Digital Quitter

I quite distinctly remember my first cigarette. Or at least the first I smoked with any zeal, as opposed to the curious, but functionally defective puffs on a menthol cigarette stolen from a chum’s mum. I refer instead to a cigarette where I sucked the fumes all the way into my lungs. Just a wisp of smoke, mind you. Enough to produce a little cough. Not so much to elicit an embarrassing bout of virgin smoker choking. And an entirely sufficient dose to get that very pleasant light headedness that I would now refer to as ‘being  stoned’. I was on the 282 bus, on a sunny afternoon, with an old buddy called Keith. An old buddy whom I long ago lost touch with. The only common link I have with him now comes from that bus journey. The link being a lustful addiction to the dreaded nicotine.

That first smoke took place some time in 1987, just short of a quarter century ago. About two thirds of my life ago. Just about when Margaret Thatcher was winning her second of three general elections, and Ronnie Reagen still had a year to go in the White House. I was wearing a school uniform. So, a long time ago. I’ve been real dedicated to keep going all this time. But….I’ve been clean of cigarettes for a whole eleven days now. And I quit the nicotine chewing gum substitute last Friday – so 4 full days of nicotine free living. It’s early. But the biggest hurdle has been leaped.

The withdrawal symptoms, as any smoker will testify, are truly horrible. Failure comes so easy, because you can get shot of those horrible, desperate symptoms in just a flash. Pop one of those sumptuous cancer sticks in your mouth, add fire, close eyes, inhale …. and you’re done.  In fact, you’re more than done. You’re feeling just great. Top of the world. Deliciously stoned. I’m gradually getting over those withdrawal symptoms though. Each day gets easier. It’s just will power. Sort of.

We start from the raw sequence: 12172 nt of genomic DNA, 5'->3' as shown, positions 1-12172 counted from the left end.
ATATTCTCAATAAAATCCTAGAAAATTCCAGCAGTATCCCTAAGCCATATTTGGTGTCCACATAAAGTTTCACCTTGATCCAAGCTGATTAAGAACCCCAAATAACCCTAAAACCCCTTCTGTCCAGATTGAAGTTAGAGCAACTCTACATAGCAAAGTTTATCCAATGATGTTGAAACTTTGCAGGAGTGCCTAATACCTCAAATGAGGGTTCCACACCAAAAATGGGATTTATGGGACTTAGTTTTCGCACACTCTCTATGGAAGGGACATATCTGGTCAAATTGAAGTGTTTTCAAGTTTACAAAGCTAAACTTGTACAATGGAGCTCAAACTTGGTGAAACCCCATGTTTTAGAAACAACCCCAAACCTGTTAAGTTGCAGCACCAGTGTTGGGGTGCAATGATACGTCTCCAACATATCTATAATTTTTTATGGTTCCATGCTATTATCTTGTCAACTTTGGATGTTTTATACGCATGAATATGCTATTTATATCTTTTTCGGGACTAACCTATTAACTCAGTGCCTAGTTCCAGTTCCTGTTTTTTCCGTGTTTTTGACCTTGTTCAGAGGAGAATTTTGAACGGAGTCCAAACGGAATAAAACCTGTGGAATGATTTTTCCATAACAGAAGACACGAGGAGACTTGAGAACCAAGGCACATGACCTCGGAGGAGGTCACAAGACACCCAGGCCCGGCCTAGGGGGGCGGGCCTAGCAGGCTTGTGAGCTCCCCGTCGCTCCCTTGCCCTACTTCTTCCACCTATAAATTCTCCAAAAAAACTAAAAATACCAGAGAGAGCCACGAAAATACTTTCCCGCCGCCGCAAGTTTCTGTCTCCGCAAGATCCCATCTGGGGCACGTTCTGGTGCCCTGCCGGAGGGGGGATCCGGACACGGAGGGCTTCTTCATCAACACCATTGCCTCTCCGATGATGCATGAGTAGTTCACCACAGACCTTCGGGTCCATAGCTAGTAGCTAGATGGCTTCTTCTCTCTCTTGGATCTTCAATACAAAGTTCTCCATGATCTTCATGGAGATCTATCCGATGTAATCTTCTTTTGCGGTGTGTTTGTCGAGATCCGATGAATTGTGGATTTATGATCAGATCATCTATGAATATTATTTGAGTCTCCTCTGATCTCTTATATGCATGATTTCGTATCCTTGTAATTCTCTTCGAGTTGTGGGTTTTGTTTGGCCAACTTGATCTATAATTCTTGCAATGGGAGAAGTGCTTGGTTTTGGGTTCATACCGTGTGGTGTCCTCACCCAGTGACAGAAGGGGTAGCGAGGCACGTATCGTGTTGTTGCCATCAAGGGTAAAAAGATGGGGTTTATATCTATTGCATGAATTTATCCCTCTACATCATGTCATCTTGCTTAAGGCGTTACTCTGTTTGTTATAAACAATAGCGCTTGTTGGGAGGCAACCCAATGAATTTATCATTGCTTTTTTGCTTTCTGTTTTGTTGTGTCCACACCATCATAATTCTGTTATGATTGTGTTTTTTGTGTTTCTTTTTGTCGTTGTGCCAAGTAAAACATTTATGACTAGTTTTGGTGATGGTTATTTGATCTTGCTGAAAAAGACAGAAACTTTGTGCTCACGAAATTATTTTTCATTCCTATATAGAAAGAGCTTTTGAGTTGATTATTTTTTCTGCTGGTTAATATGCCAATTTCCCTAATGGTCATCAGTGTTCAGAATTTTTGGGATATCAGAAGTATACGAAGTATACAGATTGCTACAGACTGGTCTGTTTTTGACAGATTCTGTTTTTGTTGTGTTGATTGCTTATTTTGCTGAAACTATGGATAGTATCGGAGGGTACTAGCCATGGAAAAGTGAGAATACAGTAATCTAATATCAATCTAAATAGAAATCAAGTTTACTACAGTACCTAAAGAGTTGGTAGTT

I’m running again, too. Getting fit and healthy helps dull the cravings. And it means I can play with my favourite toy, my Samsung Galaxy S2. I have downloaded the RunStar app. It uses GPS to record the exact route I take, and tell me exactly how far I’ve run. The accuracy is quite frankly astounding. It has virtually every step perfectly placed and measured. Being able to record your runs like this is so motivational. And geeky. I like geeky. The app also allows me to upload to the Daily Mile site – see my profile here. I have a target. To get fit enough to be able to record a sub 50 minute time at the Somerley 10km event I have registered to run in. Here goes…

 

13 thoughts on “Digital Quitter

    1. Thanks! I did exercise while I smoked, it has to be said. I used to run half marathons with a cigarette in my pocket ready for the finishing line. But it’s probably better I try running without the smokes…!

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  1. Hey Gary! Glad to see you’re quitting. Throat cancer is not a good way to go. If you need a little help in “those weak moments” look into throat cancer a little bit. It will help you put it down forever.